Trillium Book Awards Author Reading 2015

Found: From Poems to Film, and How The City’s Smallest Poet Got Found

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Nathaniel G. Moore's Conflict of Interest column appears biweekly

Souvankham Thammavongsa’s poetry is larger than life; a broad statement, yes, but their impact, usually enhanced by her delivery on stage, is always memorable. Her 2007 collection, Found, published by Toronto’s Pedlar Press was recently adapted by filmmaker Paramita Nath to the short screen; that is, a short film has been made and will screen at the Toronto International Film Festival in September. What follows is a piece that tries to connect the filmmaker and the poet through the creative process of adapting poetry to film, and to learn how the tiniest poet in Toronto made her way to one of the biggest film festivals in the world.

“I think it was Paramita who found me. I was on the stage reading my poems between Michael Ondaatje and Dionne Brand,” says Thammavongsa, about how the two artists found one another.

Filmmaker Paramita Nath says it was the quality of her voice and “the honesty of her poems” that attracted her to the idea of working with Thammavongsa. “I knew I wanted to work with her somehow. I got her phone number, called her up and we met for coffee. But I wasn't making films at the time so the closest I got to doing something was to present Small Arguments at a salon in my living room, with live music and a photo exhibit inspired by her work.”

Nath (born in Shillong, the quaint capital city of Meghalaya in India) has turned the poems into an impressionistic journey told through old photos, text, animation and home movies that documents the poet's family's escape from Laos in the 1970s. Nath moved to Canada in 1996 where she studied music in St. John's Newfoundland at Memorial University of Newfoundland, and more recently Interdisciplinary Fine Arts at York University. Found is Paramita’s debut short film.

Thammavongsa says the poems in Found had “a strong narrative behind it but the poems didn’t rely on that narrative to tell the story. It was the bits and pieces and blank spaces.” Adapting them to film wasn’t simply just reading the poems to visual accompaniment. Rather, the film, according to Thammavongsa, “also brings together my essays, interviews, and poems from my first book Small Arguments.”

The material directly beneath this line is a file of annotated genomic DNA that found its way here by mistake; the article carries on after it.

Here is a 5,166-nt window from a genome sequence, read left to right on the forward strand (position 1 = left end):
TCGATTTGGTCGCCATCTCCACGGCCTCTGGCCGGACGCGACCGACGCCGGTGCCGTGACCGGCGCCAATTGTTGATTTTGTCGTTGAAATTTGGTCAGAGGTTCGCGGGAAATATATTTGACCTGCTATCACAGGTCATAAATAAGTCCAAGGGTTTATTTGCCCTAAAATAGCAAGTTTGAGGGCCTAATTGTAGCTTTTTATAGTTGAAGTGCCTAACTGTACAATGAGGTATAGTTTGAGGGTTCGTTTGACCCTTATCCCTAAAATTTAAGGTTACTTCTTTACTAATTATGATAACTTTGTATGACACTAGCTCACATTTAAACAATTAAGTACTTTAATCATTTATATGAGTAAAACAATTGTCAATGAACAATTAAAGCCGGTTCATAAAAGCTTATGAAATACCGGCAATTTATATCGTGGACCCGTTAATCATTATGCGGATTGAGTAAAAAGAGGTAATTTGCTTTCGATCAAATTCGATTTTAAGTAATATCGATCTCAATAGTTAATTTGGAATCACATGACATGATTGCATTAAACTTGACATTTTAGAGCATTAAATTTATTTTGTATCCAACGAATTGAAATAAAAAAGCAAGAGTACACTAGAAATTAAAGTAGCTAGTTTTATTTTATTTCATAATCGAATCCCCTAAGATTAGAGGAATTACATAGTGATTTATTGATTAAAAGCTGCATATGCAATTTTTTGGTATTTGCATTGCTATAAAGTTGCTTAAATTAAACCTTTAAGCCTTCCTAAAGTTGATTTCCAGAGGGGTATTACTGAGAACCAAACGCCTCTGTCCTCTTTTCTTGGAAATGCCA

Nath, who wrote the screenplay for Found, has her own take on the poems. “[The poems] are Souvankham's response to her exploration of the pages in her father's scrapbook. They are pure poems and not a ‘report’ of its contents. But through her essays, previous interviews and through speaking to her, I got to know about the personal narrative attached to this scrapbook and what it meant to her. I decided that I wanted to interweave this narrative with the poems and create a story arch.”

Gaining access to the author’s father’s scrapbook also proved useful, and was integral in the film itself. “The biggest challenge was how to tell a complete narrative in five minutes and do it justice. Souvankham's voice, which narrates the story, holds everything together tightly along with her powerful words.”

Thammavongsa’s pared down poetry seems like the perfect foil for film. “One of the interesting mechanics of my poems is that it sounds very plain, like someone just simply addressing you and telling you something. The language I work with isn’t interested in dancing or spinning around or looking very pretty. It’s simple and quiet and thin and a little tough. In poetry, its simplicity is its technical achievement. In film, it made an excellent narrative voice.”

The poet is steadfast to tell me she never intended any of her poetry to be on film. “I never set them up to be that way but filmmakers are often drawn to it. I think because it is so tightly directed on the page that it lends itself easily to a filmmaker. But also, I found filmmakers tend to not need me to explain my choices or defend them. They see it the way I set it out on the page and they bring out the mechanics of it.”

Please come out to Found's Canadian premiere at the Toronto International Film Festival:


15 September 2009: 5:00PM (AMC 2 theatre)
17 September 2009: 6:15PM (AMC 7 theatre)
18 September 2009: 1:00PM (Jackman Hall, AGO)

SINGLE tickets go on sale on 4th September.